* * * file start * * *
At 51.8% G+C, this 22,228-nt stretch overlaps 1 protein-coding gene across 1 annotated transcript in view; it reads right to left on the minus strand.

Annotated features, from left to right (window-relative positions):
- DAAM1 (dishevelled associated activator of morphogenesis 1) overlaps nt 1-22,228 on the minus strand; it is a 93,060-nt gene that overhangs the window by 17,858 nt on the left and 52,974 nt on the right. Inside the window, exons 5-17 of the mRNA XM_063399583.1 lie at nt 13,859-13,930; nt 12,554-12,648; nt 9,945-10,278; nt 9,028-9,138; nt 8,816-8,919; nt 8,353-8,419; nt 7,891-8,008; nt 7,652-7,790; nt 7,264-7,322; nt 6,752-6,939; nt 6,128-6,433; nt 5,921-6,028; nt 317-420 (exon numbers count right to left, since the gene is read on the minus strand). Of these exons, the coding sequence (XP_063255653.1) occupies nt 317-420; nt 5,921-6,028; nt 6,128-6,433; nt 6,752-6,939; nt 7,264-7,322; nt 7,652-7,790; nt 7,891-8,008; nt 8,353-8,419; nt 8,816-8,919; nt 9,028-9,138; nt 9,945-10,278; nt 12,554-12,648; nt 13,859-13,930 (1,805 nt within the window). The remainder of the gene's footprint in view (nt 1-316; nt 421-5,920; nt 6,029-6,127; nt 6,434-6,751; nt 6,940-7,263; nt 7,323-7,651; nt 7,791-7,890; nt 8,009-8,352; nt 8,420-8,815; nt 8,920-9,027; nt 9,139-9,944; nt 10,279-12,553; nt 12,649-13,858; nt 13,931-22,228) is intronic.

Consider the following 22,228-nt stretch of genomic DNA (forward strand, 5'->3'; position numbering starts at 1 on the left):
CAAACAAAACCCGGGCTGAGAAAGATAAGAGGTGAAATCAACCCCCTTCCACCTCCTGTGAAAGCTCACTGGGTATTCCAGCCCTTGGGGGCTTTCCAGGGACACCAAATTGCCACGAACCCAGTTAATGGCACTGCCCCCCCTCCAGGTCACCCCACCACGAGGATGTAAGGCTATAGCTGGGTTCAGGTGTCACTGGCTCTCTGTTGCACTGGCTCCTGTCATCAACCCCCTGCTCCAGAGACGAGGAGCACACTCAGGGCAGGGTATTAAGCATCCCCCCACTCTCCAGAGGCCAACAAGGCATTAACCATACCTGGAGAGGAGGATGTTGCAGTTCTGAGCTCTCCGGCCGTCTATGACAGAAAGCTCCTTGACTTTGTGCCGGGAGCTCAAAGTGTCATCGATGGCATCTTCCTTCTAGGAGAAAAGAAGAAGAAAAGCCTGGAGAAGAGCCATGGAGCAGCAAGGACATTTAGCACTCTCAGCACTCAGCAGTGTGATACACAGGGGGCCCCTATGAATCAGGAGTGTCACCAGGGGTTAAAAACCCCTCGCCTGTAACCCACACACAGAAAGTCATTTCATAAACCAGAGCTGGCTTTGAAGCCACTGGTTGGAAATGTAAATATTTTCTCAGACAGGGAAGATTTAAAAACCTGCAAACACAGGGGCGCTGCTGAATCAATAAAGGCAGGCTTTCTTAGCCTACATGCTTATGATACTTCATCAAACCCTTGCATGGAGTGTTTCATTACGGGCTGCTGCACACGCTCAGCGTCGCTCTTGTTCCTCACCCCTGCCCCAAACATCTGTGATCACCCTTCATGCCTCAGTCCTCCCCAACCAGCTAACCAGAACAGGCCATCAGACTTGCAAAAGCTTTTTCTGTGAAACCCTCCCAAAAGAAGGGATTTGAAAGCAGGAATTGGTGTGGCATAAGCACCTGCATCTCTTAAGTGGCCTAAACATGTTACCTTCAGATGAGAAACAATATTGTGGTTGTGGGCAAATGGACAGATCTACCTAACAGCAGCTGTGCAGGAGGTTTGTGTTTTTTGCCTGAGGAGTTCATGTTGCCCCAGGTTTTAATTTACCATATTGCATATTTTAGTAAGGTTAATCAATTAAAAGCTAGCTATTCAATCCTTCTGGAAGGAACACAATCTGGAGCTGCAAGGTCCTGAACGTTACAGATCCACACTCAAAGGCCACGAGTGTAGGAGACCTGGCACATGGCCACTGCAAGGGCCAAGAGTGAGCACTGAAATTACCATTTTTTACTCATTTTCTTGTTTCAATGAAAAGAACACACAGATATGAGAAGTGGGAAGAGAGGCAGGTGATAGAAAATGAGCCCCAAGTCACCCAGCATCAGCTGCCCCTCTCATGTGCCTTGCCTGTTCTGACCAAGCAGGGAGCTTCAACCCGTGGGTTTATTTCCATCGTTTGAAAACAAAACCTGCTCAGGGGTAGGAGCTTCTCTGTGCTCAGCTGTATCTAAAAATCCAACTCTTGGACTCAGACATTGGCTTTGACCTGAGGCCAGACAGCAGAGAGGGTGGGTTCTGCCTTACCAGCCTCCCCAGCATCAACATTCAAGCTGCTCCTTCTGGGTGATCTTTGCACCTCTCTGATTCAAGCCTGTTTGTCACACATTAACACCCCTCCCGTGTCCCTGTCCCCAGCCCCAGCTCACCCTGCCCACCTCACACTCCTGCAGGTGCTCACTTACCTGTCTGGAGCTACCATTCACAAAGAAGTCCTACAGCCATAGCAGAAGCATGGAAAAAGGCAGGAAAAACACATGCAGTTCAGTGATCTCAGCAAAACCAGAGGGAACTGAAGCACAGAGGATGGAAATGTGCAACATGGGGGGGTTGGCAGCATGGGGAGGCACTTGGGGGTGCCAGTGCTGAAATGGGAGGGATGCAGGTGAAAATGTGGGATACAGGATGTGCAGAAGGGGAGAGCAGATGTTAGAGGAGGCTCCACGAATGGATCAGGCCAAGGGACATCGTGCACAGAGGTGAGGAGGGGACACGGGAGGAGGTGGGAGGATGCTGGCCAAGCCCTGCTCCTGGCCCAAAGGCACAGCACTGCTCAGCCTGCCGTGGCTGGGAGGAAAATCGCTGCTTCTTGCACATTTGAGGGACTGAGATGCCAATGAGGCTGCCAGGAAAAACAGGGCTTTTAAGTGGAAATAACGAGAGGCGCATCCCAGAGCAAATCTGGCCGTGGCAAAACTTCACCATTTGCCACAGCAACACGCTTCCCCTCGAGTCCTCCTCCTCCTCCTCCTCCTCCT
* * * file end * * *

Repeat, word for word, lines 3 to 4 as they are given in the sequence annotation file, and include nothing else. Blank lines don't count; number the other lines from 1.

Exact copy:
- DAAM1 (dishevelled associated activator of morphogenesis 1) overlaps nt 1-22,228 on the minus strand; it is a 93,060-nt gene that overhangs the window by 17,858 nt on the left and 52,974 nt on the right. Inside the window, exons 5-17 of the mRNA XM_063399583.1 lie at nt 13,859-13,930; nt 12,554-12,648; nt 9,945-10,278; nt 9,028-9,138; nt 8,816-8,919; nt 8,353-8,419; nt 7,891-8,008; nt 7,652-7,790; nt 7,264-7,322; nt 6,752-6,939; nt 6,128-6,433; nt 5,921-6,028; nt 317-420 (exon numbers count right to left, since the gene is read on the minus strand). Of these exons, the coding sequence (XP_063255653.1) occupies nt 317-420; nt 5,921-6,028; nt 6,128-6,433; nt 6,752-6,939; nt 7,264-7,322; nt 7,652-7,790; nt 7,891-8,008; nt 8,353-8,419; nt 8,816-8,919; nt 9,028-9,138; nt 9,945-10,278; nt 12,554-12,648; nt 13,859-13,930 (1,805 nt within the window). The remainder of the gene's footprint in view (nt 1-316; nt 421-5,920; nt 6,029-6,127; nt 6,434-6,751; nt 6,940-7,263; nt 7,323-7,651; nt 7,791-7,890; nt 8,009-8,352; nt 8,420-8,815; nt 8,920-9,027; nt 9,139-9,944; nt 10,279-12,553; nt 12,649-13,858; nt 13,931-22,228) is intronic.

Consider the following 22,228-nt stretch of genomic DNA (forward strand, 5'->3'; position numbering starts at 1 on the left):